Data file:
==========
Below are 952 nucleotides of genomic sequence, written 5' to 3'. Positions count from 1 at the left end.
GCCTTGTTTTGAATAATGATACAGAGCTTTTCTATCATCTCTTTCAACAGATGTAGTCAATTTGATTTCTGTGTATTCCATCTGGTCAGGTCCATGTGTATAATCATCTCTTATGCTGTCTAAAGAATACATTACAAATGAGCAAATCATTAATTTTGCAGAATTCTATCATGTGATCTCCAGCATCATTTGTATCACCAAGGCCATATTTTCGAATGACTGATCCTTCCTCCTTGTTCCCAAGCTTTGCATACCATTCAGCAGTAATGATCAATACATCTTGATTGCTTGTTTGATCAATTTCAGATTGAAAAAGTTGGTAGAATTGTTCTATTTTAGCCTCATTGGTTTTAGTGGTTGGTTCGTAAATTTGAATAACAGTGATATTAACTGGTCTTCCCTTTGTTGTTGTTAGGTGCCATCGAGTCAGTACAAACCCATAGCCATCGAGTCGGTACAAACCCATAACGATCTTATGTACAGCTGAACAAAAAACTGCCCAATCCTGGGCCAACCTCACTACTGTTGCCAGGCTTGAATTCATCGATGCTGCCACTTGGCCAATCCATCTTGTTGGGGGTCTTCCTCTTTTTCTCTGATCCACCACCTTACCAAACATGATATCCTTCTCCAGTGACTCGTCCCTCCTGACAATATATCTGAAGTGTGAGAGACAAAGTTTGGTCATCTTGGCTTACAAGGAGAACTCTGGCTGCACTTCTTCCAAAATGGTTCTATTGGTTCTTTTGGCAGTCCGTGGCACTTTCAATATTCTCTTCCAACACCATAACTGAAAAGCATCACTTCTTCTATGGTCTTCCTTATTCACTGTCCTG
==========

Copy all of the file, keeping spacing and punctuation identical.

Below are 952 nucleotides of genomic sequence, written 5' to 3'. Positions count from 1 at the left end.
GCCTTGTTTTGAATAATGATACAGAGCTTTTCTATCATCTCTTTCAACAGATGTAGTCAATTTGATTTCTGTGTATTCCATCTGGTCAGGTCCATGTGTATAATCATCTCTTATGCTGTCTAAAGAATACATTACAAATGAGCAAATCATTAATTTTGCAGAATTCTATCATGTGATCTCCAGCATCATTTGTATCACCAAGGCCATATTTTCGAATGACTGATCCTTCCTCCTTGTTCCCAAGCTTTGCATACCATTCAGCAGTAATGATCAATACATCTTGATTGCTTGTTTGATCAATTTCAGATTGAAAAAGTTGGTAGAATTGTTCTATTTTAGCCTCATTGGTTTTAGTGGTTGGTTCGTAAATTTGAATAACAGTGATATTAACTGGTCTTCCCTTTGTTGTTGTTAGGTGCCATCGAGTCAGTACAAACCCATAGCCATCGAGTCGGTACAAACCCATAACGATCTTATGTACAGCTGAACAAAAAACTGCCCAATCCTGGGCCAACCTCACTACTGTTGCCAGGCTTGAATTCATCGATGCTGCCACTTGGCCAATCCATCTTGTTGGGGGTCTTCCTCTTTTTCTCTGATCCACCACCTTACCAAACATGATATCCTTCTCCAGTGACTCGTCCCTCCTGACAATATATCTGAAGTGTGAGAGACAAAGTTTGGTCATCTTGGCTTACAAGGAGAACTCTGGCTGCACTTCTTCCAAAATGGTTCTATTGGTTCTTTTGGCAGTCCGTGGCACTTTCAATATTCTCTTCCAACACCATAACTGAAAAGCATCACTTCTTCTATGGTCTTCCTTATTCACTGTCCTG